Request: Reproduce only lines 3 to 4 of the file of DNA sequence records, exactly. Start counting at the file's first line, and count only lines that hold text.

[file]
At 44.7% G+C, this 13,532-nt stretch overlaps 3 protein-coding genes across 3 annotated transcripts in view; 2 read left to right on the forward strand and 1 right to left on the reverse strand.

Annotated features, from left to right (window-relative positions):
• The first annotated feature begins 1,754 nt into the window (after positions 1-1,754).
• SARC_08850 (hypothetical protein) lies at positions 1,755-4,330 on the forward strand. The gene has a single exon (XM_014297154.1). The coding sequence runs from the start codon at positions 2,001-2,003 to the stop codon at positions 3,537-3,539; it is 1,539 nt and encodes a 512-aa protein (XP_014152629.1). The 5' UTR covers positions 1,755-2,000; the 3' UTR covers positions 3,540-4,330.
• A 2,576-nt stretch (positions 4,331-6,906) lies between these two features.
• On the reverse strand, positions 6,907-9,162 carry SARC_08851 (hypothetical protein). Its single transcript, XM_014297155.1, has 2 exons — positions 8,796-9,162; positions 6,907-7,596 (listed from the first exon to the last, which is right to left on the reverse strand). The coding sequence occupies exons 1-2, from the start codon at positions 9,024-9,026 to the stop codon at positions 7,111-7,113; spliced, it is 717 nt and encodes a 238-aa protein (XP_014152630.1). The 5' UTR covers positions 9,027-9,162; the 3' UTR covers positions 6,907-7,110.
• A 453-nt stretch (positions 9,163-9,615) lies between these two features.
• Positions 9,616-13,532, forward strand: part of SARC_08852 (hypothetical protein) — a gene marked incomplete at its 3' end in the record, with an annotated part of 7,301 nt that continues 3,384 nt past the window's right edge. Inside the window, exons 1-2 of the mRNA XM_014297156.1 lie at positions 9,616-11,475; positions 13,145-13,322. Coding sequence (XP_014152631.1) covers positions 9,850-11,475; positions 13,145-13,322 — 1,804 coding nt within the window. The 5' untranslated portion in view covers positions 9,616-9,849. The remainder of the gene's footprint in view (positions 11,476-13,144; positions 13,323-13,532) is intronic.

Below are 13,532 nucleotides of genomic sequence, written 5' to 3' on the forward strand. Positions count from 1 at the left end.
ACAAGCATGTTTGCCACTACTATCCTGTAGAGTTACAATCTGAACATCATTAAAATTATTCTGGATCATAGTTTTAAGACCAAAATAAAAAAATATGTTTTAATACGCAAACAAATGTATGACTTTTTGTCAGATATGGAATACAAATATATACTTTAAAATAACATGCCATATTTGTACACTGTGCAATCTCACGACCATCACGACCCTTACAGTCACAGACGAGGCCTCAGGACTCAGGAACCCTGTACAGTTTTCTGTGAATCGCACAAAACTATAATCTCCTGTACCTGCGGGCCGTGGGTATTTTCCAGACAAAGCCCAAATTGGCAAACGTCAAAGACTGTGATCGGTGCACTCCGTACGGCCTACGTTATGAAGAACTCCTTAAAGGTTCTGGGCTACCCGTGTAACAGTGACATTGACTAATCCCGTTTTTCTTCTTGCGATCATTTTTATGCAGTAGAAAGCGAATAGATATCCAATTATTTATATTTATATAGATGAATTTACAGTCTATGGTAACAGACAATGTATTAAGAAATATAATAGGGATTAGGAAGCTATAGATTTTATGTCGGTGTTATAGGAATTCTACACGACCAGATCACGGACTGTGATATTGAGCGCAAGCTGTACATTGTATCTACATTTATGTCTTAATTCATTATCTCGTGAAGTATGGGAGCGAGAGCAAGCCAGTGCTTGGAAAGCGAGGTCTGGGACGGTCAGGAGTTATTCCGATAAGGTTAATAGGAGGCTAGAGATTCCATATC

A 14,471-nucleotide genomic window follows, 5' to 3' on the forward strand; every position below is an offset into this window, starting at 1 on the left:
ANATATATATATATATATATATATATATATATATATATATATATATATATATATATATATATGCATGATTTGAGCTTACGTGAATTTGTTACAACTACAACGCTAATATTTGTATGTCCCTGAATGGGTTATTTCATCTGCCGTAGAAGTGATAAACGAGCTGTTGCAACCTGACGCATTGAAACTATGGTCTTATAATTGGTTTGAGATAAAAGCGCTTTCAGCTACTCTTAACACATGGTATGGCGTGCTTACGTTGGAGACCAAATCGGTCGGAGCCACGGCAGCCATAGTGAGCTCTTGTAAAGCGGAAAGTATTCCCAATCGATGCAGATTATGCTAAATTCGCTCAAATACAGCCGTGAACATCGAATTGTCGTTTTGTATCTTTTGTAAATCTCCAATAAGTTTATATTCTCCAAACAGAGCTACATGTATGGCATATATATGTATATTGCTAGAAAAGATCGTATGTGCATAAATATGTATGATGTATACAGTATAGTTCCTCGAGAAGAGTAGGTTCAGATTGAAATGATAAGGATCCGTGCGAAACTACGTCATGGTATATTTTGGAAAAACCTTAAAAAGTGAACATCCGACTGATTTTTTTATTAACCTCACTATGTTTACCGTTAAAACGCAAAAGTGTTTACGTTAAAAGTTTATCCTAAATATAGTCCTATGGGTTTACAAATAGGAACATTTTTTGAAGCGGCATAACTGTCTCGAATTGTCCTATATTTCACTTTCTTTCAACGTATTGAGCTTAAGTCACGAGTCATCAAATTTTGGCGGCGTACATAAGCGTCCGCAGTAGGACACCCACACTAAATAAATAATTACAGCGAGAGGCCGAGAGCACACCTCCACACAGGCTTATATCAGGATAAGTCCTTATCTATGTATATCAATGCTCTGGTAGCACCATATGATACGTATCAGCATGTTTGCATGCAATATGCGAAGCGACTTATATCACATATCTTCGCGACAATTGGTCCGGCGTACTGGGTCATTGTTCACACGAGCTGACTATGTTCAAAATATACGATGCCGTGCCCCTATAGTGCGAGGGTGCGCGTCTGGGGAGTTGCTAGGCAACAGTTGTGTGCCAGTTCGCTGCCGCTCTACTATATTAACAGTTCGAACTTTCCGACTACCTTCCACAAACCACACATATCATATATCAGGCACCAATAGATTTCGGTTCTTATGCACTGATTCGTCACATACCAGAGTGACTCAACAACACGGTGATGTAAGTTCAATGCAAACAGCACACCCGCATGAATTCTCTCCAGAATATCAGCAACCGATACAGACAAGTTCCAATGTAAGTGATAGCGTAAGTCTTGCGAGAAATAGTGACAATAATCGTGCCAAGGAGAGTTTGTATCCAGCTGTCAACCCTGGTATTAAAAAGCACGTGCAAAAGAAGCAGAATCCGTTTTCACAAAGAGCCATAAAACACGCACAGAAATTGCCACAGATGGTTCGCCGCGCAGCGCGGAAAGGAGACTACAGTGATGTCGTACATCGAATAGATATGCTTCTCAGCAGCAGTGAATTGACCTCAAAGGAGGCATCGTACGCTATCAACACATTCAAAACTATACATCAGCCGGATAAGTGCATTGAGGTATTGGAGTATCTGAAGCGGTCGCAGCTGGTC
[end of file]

• The first annotated feature begins 1,754 nt into the window (after positions 1-1,754).
• SARC_08850 (hypothetical protein) lies at positions 1,755-4,330 on the forward strand. The gene has a single exon (XM_014297154.1). The coding sequence runs from the start codon at positions 2,001-2,003 to the stop codon at positions 3,537-3,539; it is 1,539 nt and encodes a 512-aa protein (XP_014152629.1). The 5' UTR covers positions 1,755-2,000; the 3' UTR covers positions 3,540-4,330.